Mental well-being comprises multiple affective and cognitive components, including happiness, (purpose, meaning, and fulfillment); self-actualization (accomplishments, optimism, and wisdom); resilience (capacity to cope, adaptive emotion regulation), and healthy relationships. A growing body of empirical evidence is revealing the value of nature experience for mental health. The specific ways in which people interact with nature may account for differential impacts of nature exposure on mental health.
Predominance of patriarchal culture in societies, and subjugation of feminine values may have influenced environmental sanity. There might be an intimate connection between despoiling the Earth and suppression of feminine qualities of inspiration, chaos and ecstasy. In the very early 13th century, a lengthy poem now known as, The Elucidation , was written by an unknown author, as a prologue to Chretien’s Grail romance. The Elucidation explained that originally, throughout the land, there were many Maidens of the Wells. These enchanting, faerie-like, women were the site guardians of all of the sacred springs and wells. Any traveler, pilgrim or knight, could go to the wells and be refreshed with food and drink from the sacred spring of that location. All was idyllic until one dark day, a bad king, King Amangon, raped one of the Maidens of the Wells and encouraged his men to do likewise with all the other Well Maidens. Because of this crime the Well Maidens took away their golden cups and left the land – thus the land died and became the barren wasteland. “The Tale of the Well Maidens”, speaks of how men have diminished the world by seeking dominance over others.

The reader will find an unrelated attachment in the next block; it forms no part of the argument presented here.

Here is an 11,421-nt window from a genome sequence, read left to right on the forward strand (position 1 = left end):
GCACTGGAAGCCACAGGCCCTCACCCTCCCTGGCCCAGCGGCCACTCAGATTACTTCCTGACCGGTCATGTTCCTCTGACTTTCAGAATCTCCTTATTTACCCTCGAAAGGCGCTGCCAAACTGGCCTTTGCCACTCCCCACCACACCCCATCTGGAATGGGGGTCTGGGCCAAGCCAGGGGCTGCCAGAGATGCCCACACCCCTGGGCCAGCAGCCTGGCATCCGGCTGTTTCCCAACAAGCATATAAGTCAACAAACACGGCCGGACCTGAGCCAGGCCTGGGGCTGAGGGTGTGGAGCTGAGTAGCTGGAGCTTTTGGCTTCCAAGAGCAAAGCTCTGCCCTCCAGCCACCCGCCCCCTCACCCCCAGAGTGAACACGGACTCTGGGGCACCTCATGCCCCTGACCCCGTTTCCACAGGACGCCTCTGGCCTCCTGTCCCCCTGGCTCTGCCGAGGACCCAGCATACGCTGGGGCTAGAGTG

“In patriarchal cultures, it is common to find patterns of domination and control aimed at both women and the land” (Roszak et. al, 1995, 112).
The movement of Bioregionalism involves restructuring the existing social, cultural and political structures so that they are based on the integrity of natural system. Facing nature on its own terms, and learning to live sustainably by reawakening the dynamic feminine values. We are all those maidens and those knights, children of a violated earth, bearers of “the dual inheritance of the destructive aspects of our culture and the living soul that continues beneath it.” But instead of searching for a lost paradise we must find a way to restore the wells. We must restore their divine guardians. We do this by restoring the sense of the sacred to the natural world which has been desecrated. This is a new myth which we have to write together: The Restoration of the Maidens of the Wells.